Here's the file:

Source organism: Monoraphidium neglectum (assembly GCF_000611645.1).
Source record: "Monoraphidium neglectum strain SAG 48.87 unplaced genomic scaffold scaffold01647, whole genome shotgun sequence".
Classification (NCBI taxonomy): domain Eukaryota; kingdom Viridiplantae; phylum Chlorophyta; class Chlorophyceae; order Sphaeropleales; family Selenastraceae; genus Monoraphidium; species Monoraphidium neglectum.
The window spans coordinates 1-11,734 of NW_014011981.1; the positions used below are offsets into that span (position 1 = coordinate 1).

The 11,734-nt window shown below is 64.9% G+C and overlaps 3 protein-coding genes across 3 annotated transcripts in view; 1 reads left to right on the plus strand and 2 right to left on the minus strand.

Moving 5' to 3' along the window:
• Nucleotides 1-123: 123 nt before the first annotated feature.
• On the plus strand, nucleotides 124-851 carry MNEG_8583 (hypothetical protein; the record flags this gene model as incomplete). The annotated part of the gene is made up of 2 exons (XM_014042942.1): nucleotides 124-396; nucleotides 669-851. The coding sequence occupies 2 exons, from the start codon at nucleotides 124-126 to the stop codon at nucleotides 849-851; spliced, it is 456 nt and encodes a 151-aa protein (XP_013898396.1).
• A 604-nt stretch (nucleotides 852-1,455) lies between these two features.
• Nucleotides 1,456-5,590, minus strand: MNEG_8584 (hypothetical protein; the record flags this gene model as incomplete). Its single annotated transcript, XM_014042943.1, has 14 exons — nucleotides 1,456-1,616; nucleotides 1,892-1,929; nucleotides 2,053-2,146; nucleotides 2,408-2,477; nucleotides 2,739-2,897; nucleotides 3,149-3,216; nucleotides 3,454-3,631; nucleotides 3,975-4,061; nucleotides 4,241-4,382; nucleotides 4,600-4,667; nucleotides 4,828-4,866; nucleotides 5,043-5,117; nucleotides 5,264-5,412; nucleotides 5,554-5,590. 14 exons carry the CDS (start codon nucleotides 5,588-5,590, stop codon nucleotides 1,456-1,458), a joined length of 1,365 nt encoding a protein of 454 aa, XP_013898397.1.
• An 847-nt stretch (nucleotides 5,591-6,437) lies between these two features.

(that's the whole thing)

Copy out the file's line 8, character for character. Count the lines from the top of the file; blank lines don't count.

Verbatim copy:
• On the plus strand, nucleotides 124-851 carry MNEG_8583 (hypothetical protein; the record flags this gene model as incomplete). The annotated part of the gene is made up of 2 exons (XM_014042942.1): nucleotides 124-396; nucleotides 669-851. The coding sequence occupies 2 exons, from the start codon at nucleotides 124-126 to the stop codon at nucleotides 849-851; spliced, it is 456 nt and encodes a 151-aa protein (XP_013898396.1).